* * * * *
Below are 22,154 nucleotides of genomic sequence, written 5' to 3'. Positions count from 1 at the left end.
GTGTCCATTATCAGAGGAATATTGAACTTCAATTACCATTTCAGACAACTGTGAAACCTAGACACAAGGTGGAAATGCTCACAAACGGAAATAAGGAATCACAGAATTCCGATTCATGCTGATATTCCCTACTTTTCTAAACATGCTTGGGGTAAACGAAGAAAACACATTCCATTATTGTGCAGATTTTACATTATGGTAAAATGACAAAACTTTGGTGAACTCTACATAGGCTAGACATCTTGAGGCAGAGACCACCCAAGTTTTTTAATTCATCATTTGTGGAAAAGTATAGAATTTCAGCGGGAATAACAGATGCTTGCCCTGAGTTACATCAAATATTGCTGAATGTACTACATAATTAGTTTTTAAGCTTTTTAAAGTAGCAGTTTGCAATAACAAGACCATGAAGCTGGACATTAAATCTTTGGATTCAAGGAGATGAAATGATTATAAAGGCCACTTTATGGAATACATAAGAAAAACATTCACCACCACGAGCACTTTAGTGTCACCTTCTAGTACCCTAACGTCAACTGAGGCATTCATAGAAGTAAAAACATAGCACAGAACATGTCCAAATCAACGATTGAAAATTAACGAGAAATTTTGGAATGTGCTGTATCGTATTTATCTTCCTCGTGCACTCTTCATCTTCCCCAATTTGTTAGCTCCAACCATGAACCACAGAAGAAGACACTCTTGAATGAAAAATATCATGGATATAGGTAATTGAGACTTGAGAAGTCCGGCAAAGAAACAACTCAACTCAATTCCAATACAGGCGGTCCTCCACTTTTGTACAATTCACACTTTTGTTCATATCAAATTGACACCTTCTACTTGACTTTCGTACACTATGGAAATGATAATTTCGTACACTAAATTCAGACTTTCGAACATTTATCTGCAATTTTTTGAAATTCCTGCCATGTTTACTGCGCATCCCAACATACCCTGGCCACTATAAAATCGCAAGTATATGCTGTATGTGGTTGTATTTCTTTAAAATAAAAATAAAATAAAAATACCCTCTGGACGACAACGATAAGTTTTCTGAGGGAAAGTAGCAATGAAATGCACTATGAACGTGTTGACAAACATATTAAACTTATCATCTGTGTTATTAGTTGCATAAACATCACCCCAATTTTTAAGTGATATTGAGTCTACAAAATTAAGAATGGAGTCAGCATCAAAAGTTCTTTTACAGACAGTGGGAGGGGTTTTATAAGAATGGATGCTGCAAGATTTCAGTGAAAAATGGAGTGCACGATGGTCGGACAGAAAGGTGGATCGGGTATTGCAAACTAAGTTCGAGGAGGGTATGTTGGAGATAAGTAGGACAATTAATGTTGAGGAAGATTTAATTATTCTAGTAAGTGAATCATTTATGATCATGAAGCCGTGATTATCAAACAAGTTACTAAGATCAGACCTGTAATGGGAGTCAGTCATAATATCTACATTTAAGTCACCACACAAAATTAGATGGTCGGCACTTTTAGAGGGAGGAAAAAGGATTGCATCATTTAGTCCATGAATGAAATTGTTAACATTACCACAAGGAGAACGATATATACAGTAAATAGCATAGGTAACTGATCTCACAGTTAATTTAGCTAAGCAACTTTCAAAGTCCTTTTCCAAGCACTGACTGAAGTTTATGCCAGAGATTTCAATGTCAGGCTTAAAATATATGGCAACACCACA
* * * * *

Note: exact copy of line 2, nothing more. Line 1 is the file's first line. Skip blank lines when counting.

GTGTCCATTATCAGAGGAATATTGAACTTCAATTACCATTTCAGACAACTGTGAAACCTAGACACAAGGTGGAAATGCTCACAAACGGAAATAAGGAATCACAGAATTCCGATTCATGCTGATATTCCCTACTTTTCTAAACATGCTTGGGGTAAACGAAGAAAACACATTCCATTATTGTGCAGATTTTACATTATGGTAAAATGACAAAACTTTGGTGAACTCTACATAGGCTAGACATCTTGAGGCAGAGACCACCCAAGTTTTTTAATTCATCATTTGTGGAAAAGTATAGAATTTCAGCGGGAATAACAGATGCTTGCCCTGAGTTACATCAAATATTGCTGAATGTACTACATAATTAGTTTTTAAGCTTTTTAAAGTAGCAGTTTGCAATAACAAGACCATGAAGCTGGACATTAAATCTTTGGATTCAAGGAGATGAAATGATTATAAAGGCCACTTTATGGAATACATAAGAAAAACATTCACCACCACGAGCACTTTAGTGTCACCTTCTAGTACCCTAACGTCAACTGAGGCATTCATAGAAGTAAAAACATAGCACAGAACATGTCCAAATCAACGATTGAAAATTAACGAGAAATTTTGGAATGTGCTGTATCGTATTTATCTTCCTCGTGCACTCTTCATCTTCCCCAATTTGTTAGCTCCAACCATGAACCACAGAAGAAGACACTCTTGAATGAAAAATATCATGGATATAGGTAATTGAGACTTGAGAAGTCCGGCAAAGAAACAACTCAACTCAATTCCAATACAGGCGGTCCTCCACTTTTGTACAATTCACACTTTTGTTCATATCAAATTGACACCTTCTACTTGACTTTCGTACACTATGGAAATGATAATTTCGTACACTAAATTCAGACTTTCGAACATTTATCTGCAATTTTTTGAAATTCCTGCCATGTTTACTGCGCATCCCAACATACCCTGGCCACTATAAAATCGCAAGTATATGCTGTATGTGGTTGTATTTCTTTAAAATAAAAATAAAATAAAAATACCCTCTGGACGACAACGATAAGTTTTCTGAGGGAAAGTAGCAATGAAATGCACTATGAACGTGTTGACAAACATATTAAACTTATCATCTGTGTTATTAGTTGCATAAACATCACCCCAATTTTTAAGTGATATTGAGTCTACAAAATTAAGAATGGAGTCAGCATCAAAAGTTCTTTTACAGACAGTGGGAGGGGTTTTATAAGAATGGATGCTGCAAGATTTCAGTGAAAAATGGAGTGCACGATGGTCGGACAGAAAGGTGGATCGGGTATTGCAAACTAAGTTCGAGGAGGGTATGTTGGAGATAAGTAGGACAATTAATGTTGAGGAAGATTTAATTATTCTAGTAAGTGAATCATTTATGATCATGAAGCCGTGATTATCAAACAAGTTACTAAGATCAGACCTGTAATGGGAGTCAGTCATAATATCTACATTTAAGTCACCACACAAAATTAGATGGTCGGCACTTTTAGAGGGAGGAAAAAGGATTGCATCATTTAGTCCATGAATGAAATTGTTAACATTACCACAAGGAGAACGATATATACAGTAAATAGCATAGGTAACTGATCTCACAGTTAATTTAGCTAAGCAACTTTCAAAGTCCTTTTCCAAGCACTGACTGAAGTTTATGCCAGAGATTTCAATGTCAGGCTTAAAATATATGGCAACACCACA